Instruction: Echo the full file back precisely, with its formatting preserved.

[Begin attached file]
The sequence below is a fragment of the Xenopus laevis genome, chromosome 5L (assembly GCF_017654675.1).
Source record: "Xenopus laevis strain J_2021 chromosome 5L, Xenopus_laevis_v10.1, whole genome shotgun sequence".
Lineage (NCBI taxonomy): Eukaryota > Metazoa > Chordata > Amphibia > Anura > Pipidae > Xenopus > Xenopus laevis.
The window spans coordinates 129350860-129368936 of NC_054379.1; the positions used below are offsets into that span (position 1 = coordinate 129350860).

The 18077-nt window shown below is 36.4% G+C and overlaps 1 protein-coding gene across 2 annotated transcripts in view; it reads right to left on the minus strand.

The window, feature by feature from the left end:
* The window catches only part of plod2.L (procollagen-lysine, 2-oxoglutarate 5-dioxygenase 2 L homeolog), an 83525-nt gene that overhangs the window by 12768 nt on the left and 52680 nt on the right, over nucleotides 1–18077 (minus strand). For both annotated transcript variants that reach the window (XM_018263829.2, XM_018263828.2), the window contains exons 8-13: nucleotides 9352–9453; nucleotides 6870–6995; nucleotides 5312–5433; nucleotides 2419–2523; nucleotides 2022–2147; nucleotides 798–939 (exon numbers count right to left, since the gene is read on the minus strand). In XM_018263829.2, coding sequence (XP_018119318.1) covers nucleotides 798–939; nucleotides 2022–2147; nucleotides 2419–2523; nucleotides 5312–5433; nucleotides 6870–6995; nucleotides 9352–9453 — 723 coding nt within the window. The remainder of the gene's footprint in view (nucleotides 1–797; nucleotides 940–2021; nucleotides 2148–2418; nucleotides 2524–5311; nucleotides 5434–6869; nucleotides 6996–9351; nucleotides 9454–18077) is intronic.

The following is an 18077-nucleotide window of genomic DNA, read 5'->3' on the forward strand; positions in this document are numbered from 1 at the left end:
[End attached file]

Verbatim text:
The sequence below is a fragment of the Xenopus laevis genome, chromosome 5L (assembly GCF_017654675.1).
Source record: "Xenopus laevis strain J_2021 chromosome 5L, Xenopus_laevis_v10.1, whole genome shotgun sequence".
Lineage (NCBI taxonomy): Eukaryota > Metazoa > Chordata > Amphibia > Anura > Pipidae > Xenopus > Xenopus laevis.
The window spans coordinates 129350860-129368936 of NC_054379.1; the positions used below are offsets into that span (position 1 = coordinate 129350860).

The 18077-nt window shown below is 36.4% G+C and overlaps 1 protein-coding gene across 2 annotated transcripts in view; it reads right to left on the minus strand.

The window, feature by feature from the left end:
* The window catches only part of plod2.L (procollagen-lysine, 2-oxoglutarate 5-dioxygenase 2 L homeolog), an 83525-nt gene that overhangs the window by 12768 nt on the left and 52680 nt on the right, over nucleotides 1–18077 (minus strand). For both annotated transcript variants that reach the window (XM_018263829.2, XM_018263828.2), the window contains exons 8-13: nucleotides 9352–9453; nucleotides 6870–6995; nucleotides 5312–5433; nucleotides 2419–2523; nucleotides 2022–2147; nucleotides 798–939 (exon numbers count right to left, since the gene is read on the minus strand). In XM_018263829.2, coding sequence (XP_018119318.1) covers nucleotides 798–939; nucleotides 2022–2147; nucleotides 2419–2523; nucleotides 5312–5433; nucleotides 6870–6995; nucleotides 9352–9453 — 723 coding nt within the window. The remainder of the gene's footprint in view (nucleotides 1–797; nucleotides 940–2021; nucleotides 2148–2418; nucleotides 2524–5311; nucleotides 5434–6869; nucleotides 6996–9351; nucleotides 9454–18077) is intronic.

The following is an 18077-nucleotide window of genomic DNA, read 5'->3' on the forward strand; positions in this document are numbered from 1 at the left end: